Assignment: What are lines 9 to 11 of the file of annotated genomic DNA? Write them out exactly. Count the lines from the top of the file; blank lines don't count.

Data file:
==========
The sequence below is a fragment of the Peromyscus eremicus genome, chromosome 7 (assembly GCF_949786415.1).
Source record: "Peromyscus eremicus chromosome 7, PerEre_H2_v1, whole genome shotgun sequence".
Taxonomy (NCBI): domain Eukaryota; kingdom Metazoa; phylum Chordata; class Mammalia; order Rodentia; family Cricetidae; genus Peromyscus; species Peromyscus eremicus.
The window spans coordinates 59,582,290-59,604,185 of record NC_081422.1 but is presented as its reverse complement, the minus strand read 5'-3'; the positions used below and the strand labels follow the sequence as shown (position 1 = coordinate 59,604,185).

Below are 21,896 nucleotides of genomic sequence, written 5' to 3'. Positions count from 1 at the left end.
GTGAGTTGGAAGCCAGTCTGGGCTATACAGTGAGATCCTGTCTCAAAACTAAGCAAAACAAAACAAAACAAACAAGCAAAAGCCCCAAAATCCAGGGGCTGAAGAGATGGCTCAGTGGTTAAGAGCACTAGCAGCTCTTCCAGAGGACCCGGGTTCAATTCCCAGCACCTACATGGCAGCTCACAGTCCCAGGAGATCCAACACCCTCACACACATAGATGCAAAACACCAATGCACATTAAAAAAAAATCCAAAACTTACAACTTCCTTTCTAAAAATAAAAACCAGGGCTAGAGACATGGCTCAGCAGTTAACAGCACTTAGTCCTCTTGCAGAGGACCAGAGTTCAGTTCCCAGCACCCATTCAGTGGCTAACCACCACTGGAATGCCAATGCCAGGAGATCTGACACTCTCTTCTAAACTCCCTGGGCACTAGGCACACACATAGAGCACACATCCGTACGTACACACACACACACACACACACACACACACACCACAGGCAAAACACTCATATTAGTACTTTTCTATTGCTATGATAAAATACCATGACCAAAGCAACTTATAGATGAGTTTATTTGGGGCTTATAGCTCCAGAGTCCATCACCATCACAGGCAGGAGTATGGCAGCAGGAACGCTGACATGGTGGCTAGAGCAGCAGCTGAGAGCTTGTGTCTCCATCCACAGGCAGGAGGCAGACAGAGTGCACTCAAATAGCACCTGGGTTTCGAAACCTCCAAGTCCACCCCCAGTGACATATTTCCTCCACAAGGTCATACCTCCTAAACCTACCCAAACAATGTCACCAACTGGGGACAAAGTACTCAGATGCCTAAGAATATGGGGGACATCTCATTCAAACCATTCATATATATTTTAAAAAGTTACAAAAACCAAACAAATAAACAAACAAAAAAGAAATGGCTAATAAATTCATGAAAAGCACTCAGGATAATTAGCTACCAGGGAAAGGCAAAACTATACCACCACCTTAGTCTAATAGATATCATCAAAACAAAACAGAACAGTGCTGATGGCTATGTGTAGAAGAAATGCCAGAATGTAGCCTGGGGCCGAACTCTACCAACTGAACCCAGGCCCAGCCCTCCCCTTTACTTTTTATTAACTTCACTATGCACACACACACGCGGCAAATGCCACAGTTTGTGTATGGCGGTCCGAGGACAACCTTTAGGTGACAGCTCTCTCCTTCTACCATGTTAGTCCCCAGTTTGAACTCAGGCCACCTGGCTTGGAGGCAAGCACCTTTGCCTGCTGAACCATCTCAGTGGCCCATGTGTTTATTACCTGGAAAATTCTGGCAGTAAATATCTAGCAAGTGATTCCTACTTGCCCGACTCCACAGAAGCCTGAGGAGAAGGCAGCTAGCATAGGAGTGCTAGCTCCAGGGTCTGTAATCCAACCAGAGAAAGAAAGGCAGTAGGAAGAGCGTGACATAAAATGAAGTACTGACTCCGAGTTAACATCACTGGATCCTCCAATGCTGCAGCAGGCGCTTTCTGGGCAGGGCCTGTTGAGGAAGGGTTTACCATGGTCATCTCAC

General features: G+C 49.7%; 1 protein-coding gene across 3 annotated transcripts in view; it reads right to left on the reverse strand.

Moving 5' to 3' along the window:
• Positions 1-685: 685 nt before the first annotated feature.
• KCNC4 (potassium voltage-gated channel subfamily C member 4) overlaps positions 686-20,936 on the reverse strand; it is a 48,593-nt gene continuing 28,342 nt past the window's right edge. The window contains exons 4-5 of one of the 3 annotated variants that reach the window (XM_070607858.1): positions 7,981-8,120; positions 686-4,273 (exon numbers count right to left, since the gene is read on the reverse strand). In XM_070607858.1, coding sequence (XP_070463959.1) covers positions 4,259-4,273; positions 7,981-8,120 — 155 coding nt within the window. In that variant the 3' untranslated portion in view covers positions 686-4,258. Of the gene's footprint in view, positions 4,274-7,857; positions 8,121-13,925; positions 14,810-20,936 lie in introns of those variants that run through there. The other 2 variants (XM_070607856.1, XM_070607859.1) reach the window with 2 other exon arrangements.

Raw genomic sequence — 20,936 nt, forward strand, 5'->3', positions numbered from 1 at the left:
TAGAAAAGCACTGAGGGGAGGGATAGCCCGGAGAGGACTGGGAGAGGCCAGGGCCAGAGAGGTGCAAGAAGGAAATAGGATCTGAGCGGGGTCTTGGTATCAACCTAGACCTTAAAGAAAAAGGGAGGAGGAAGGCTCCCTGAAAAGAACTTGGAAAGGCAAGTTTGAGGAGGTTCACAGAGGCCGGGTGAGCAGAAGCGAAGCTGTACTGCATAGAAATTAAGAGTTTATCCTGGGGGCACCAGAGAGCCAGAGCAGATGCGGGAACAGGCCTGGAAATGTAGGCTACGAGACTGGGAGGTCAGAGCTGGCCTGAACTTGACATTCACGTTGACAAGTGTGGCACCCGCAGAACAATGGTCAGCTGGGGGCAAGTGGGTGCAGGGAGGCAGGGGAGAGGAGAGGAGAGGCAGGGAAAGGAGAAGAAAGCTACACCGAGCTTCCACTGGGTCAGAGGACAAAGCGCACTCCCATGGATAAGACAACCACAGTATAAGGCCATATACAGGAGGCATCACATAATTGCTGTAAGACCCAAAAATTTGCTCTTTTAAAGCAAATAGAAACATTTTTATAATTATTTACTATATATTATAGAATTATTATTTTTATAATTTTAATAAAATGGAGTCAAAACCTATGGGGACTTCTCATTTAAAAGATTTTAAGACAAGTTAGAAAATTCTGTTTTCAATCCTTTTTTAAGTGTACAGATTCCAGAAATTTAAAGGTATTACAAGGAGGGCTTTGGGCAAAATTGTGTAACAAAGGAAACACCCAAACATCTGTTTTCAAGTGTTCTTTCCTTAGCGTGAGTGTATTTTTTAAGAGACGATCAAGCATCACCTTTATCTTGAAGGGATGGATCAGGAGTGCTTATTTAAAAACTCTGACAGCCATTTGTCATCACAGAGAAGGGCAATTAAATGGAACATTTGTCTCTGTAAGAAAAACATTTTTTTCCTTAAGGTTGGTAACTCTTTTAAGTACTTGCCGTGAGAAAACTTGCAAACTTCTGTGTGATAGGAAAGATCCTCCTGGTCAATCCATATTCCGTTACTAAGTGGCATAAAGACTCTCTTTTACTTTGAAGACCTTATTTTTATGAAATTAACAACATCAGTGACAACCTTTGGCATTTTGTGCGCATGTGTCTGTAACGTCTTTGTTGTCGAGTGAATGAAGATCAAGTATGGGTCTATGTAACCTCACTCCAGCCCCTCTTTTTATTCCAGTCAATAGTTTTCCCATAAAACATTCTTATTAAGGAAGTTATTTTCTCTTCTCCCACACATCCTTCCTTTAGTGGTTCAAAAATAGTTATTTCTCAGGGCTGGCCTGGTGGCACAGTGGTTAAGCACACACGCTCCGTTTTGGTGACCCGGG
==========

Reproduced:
• Positions 1-685: 685 nt before the first annotated feature.
• KCNC4 (potassium voltage-gated channel subfamily C member 4) overlaps positions 686-20,936 on the reverse strand; it is a 48,593-nt gene continuing 28,342 nt past the window's right edge. The window contains exons 4-5 of one of the 3 annotated variants that reach the window (XM_070607858.1): positions 7,981-8,120; positions 686-4,273 (exon numbers count right to left, since the gene is read on the reverse strand). In XM_070607858.1, coding sequence (XP_070463959.1) covers positions 4,259-4,273; positions 7,981-8,120 — 155 coding nt within the window. In that variant the 3' untranslated portion in view covers positions 686-4,258. Of the gene's footprint in view, positions 4,274-7,857; positions 8,121-13,925; positions 14,810-20,936 lie in introns of those variants that run through there. The other 2 variants (XM_070607856.1, XM_070607859.1) reach the window with 2 other exon arrangements.

Raw genomic sequence — 20,936 nt, forward strand, 5'->3', positions numbered from 1 at the left: